Cryptocurrencies partly recover amid pressure from Congress to stop Libra
- Total market cap of crypto industry increases as prices start to recover
- Bitcoin (BTC), ethereum (ETH), ripple (XRP) and litecoin (LTC) have all gained during the last 48 hours
- US House Financial Services Committee wants to freeze all work on Facebook’s Libra (LIBRA)
After a severe sell-off, the cryptocurrency market has recovered to some extent. Bitcoin (BTC) is now back above $10,000, and most altcoins have recovered at least part of their earlier losses. The total market cap of the crypto industry has increased from $252bn to $264bn. The total trading volume stands at $79bn right now, while bitcoin has dropped from a market share of 66.6 per cent to 65.6 per cent.
On Friday morning, bitcoin was hovering near $10,500 after dropping perilously close to $9,000 earlier in the week.
Ethereum (ETH), the second-biggest digital currency, with a market cap of around $22.6bn, has also recovered to above $200. Yesterday, it was trading at $210.80. By Friday morning, it had strengthened to $222.80. Earlier this week, it dropped as low as $193.99. The short-term trend is definitely bullish and volatility is dropping.
Ripple (XRP) has now recovered to just over $0.32. The third-biggest digital coin, with a market cap of around $13.3bn, has strengthened significantly since it reached a weekly low of $0.291294.
Litecoin (LTC) is currently one of the top-performing digital currencies, having strengthened nearly 25 per cent since it reached $77.50 a couple of days ago. At press time on Friday, it was trading at $97.78. Its current market cap is around $5.5bn.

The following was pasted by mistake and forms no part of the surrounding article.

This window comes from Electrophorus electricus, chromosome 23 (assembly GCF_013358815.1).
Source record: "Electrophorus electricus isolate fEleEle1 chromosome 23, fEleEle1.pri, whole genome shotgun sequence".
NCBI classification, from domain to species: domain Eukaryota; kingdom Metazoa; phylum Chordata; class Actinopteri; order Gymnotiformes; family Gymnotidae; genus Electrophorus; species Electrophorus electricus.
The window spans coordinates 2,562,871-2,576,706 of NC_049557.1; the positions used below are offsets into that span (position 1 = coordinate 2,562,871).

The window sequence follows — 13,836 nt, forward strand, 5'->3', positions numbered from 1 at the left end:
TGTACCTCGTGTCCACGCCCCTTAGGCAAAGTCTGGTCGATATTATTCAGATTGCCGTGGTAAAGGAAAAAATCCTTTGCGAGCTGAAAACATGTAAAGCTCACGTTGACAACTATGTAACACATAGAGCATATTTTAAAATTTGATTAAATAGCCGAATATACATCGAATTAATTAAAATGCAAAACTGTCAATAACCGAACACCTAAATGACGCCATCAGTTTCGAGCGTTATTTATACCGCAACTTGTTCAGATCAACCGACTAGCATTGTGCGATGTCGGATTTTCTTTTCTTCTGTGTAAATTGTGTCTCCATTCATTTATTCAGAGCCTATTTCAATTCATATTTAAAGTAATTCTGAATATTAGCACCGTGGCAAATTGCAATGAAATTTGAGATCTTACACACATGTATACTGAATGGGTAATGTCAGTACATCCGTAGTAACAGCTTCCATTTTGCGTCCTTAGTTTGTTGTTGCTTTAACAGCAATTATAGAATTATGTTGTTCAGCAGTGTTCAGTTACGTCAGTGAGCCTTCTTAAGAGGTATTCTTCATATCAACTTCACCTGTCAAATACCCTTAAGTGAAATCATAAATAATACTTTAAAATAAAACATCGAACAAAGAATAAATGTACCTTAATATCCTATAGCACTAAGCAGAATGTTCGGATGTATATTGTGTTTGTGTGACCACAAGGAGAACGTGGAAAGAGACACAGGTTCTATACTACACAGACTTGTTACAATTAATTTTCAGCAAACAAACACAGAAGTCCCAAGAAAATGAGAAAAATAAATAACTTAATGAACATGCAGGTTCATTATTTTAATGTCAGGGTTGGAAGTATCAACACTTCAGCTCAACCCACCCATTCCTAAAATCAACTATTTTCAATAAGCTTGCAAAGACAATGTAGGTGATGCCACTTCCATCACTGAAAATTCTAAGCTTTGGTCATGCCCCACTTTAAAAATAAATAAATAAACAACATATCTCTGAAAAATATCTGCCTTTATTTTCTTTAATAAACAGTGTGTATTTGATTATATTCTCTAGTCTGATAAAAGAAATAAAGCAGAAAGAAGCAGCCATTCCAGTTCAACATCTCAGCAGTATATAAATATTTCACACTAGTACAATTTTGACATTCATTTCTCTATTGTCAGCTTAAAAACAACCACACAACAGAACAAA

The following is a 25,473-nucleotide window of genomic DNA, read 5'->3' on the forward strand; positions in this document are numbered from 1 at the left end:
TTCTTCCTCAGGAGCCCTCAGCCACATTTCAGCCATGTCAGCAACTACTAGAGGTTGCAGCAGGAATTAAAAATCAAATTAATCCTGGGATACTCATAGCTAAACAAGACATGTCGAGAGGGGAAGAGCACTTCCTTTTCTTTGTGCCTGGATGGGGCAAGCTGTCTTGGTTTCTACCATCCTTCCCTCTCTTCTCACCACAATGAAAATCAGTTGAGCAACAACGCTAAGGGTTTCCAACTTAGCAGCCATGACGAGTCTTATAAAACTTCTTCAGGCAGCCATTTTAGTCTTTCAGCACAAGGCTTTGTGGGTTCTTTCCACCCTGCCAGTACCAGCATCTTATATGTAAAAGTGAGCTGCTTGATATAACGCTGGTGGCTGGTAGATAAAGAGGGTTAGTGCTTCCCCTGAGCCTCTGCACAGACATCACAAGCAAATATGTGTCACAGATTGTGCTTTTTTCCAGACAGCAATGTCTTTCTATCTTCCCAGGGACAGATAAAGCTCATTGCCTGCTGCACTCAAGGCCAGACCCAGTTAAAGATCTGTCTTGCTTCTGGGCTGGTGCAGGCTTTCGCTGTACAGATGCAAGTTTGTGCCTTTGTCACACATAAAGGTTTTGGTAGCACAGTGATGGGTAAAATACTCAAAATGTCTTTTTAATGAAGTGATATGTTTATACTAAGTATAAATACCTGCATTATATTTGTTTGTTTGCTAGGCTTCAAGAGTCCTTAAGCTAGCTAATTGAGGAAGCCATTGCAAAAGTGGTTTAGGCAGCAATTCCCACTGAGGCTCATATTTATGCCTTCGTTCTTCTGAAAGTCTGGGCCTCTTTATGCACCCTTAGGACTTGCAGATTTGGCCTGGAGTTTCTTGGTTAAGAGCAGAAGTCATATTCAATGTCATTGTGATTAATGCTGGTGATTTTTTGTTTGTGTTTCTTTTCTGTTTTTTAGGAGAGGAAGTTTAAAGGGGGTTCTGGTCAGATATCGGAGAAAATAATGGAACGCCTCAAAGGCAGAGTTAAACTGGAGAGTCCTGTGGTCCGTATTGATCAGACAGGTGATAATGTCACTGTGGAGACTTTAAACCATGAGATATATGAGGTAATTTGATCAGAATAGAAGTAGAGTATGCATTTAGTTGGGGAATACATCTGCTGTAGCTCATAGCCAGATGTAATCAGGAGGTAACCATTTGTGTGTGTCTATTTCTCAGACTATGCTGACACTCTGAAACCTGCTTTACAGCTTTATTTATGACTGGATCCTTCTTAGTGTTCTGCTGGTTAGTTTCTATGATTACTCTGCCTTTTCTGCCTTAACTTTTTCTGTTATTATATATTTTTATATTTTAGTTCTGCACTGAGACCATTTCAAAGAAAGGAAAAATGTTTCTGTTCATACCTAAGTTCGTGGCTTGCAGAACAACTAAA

The crypto market is currently facing significant headwinds from the American Government and Congress. A few days ago, US President Donald Trump made it very clear that he strongly dislikes the industry, and it has now emerged that members of Congress repeatedly placed pressure on the head of Facebook’s blockchain division to stop the development of its Libra cryptocurrency at a hearing on Wednesday.
David Marcus, the man in charge of Facebook subsidiary Calibra, promised that they would delay the launch of Libra until legislators’ concerns have been adequately addressed. He was not prepared to commit himself to completely halting the technical development work on the project, which reportedly angered members of the House Financial Services Committee.
Committee chairperson Maxine Waters (D-California) had asked for a moratorium, and this was one of the first topics she brought up during the meeting. She asked whether Marcus was prepared to commit to a moratorium until Congress can enact an “appropriate legal framework” to make sure that Libra and Calibra will do what they claim it will do.
Marcus was not pushed into a corner that easily, and he simply repeated what he had been saying for weeks: that he agreed that Libra needs to be studied and fully understood before its public launch. He added: “…this is my commitment to you. We will take the time to get this right.”